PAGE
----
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How is Child Custody Determined in Virginia?

At Rinehart Bryant, PLLC, we know that the most important questions to parents who are going through a divorce revolve around the well-being of their children. Most parent’s first thought is: who will the children live with? While all states have different methods of determining child custody, Virginia’s method relies on considering what is in the best interest of the child.

In Virginia, contested child custody cases are decided by the Juvenile and Domestic Relations District Court or the Circuit Court. Of course, separating parents can also reach agreement, which are informal or memorialized in a court order. Virginia law outlines certain factors that the court always has to consider when determining custody. The same can be found in Virginia Code Section 20-124.3. All of the factors have to be considered by the Court in every case, but they do not have to be considered equally and the Court can also find that some factors do not apply to case at hand. The Court’s guiding principle in all custody cases is based on determining what will be in the best interest of the child..

In Virginia, there are two types of child custody that are determined separately: physical and legal. Physical custody is what you think of as traditional custody. It covers who the child lives with and who takes care of them in day to day life. Typically, either one parent is named as having primary physical custody or custody is awarded jointly to both, i.e. shared physical custody.

Just because one parent has primary physical custody does not mean that the other parent is out of their lives. It simply means the child spends more time with that parent. In shared physical custody scenarios, the child spends roughly fifty percent of their time with each parent.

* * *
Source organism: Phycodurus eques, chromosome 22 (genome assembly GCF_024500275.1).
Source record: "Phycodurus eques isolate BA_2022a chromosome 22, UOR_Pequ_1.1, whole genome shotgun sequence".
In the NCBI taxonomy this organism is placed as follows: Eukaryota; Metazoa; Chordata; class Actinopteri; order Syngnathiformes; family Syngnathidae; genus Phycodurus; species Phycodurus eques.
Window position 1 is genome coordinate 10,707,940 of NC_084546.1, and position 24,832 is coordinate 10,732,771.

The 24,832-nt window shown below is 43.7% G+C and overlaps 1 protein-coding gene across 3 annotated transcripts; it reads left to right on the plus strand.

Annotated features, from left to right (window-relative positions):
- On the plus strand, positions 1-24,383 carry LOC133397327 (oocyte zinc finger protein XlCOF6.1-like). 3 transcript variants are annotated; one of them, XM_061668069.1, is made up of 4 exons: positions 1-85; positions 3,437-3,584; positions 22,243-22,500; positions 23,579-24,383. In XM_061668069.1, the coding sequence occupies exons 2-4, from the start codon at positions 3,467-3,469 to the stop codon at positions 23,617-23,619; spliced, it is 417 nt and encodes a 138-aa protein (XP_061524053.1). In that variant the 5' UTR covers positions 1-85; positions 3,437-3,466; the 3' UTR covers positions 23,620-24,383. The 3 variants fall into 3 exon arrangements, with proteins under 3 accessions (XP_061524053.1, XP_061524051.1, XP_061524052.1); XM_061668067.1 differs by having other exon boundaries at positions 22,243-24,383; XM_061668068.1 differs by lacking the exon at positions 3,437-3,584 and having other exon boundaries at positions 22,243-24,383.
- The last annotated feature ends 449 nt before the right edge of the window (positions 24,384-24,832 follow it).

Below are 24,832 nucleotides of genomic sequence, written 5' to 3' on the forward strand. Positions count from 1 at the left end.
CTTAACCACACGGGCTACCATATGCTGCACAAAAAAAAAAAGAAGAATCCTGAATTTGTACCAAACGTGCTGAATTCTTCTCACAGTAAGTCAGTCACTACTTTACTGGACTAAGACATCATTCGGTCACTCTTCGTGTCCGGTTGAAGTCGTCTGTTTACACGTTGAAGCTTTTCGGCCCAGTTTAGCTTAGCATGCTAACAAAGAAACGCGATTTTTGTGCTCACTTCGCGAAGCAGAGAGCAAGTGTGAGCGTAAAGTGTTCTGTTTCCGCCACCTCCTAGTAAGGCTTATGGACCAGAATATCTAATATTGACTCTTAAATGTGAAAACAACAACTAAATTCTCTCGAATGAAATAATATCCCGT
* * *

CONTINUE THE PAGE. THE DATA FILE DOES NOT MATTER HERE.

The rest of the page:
Legal custody refers to the ability to make important decisions impacting the life of the child. These include medical decisions, educational decisions, and religious decisions. Unlike physical custody, legal custody is generally awarded jointly. This gives both parents the right to have a say in their child’s life.

If parents who enjoy joint legal custody cannot come to an agreement about a particular issue, the final say typically rests with the parent who has primary physical custody. Some services, such as the child going to therapy or getting a passport, will require both parents who have legal custody to consent. If one parent has sole legal custody of their child, only their consent is typically required. 

If the parents of a child are not married, their custody case must be initiated in the Juvenile and Domestic Relations District Court; preferably in the county in which the child primarily resides. If the parents of a child are married and wish to simultaneously seek a divorce, they can file for divorce in the Circuit Court, which has concurrent jurisdiction with the Juvenile Court over the issues of custody. 

In most custody cases, all parties involved want the same thing: to find what will be the best for the children involved. If you are dealing with a custody case, contact Rinehart Bryant, PLLC today! We believe in caring for our clients at every step of the process.

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